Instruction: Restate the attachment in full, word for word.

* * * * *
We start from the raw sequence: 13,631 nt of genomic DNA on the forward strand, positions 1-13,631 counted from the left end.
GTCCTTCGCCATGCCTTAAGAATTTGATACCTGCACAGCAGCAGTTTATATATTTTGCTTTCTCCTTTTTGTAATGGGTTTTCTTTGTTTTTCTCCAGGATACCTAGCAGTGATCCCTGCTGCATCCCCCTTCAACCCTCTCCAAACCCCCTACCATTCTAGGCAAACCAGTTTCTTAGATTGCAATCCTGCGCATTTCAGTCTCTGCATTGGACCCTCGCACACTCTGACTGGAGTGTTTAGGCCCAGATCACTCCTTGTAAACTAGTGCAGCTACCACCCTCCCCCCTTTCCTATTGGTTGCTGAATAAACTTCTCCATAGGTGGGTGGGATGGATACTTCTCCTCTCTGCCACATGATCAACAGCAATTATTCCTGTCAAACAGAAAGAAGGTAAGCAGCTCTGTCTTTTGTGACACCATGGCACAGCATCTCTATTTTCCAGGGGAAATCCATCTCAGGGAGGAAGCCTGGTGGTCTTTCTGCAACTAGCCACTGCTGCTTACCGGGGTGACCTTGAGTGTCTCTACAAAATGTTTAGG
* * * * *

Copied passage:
We start from the raw sequence: 13,631 nt of genomic DNA on the forward strand, positions 1-13,631 counted from the left end.
GTCCTTCGCCATGCCTTAAGAATTTGATACCTGCACAGCAGCAGTTTATATATTTTGCTTTCTCCTTTTTGTAATGGGTTTTCTTTGTTTTTCTCCAGGATACCTAGCAGTGATCCCTGCTGCATCCCCCTTCAACCCTCTCCAAACCCCCTACCATTCTAGGCAAACCAGTTTCTTAGATTGCAATCCTGCGCATTTCAGTCTCTGCATTGGACCCTCGCACACTCTGACTGGAGTGTTTAGGCCCAGATCACTCCTTGTAAACTAGTGCAGCTACCACCCTCCCCCCTTTCCTATTGGTTGCTGAATAAACTTCTCCATAGGTGGGTGGGATGGATACTTCTCCTCTCTGCCACATGATCAACAGCAATTATTCCTGTCAAACAGAAAGAAGGTAAGCAGCTCTGTCTTTTGTGACACCATGGCACAGCATCTCTATTTTCCAGGGGAAATCCATCTCAGGGAGGAAGCCTGGTGGTCTTTCTGCAACTAGCCACTGCTGCTTACCGGGGTGACCTTGAGTGTCTCTACAAAATGTTTAGG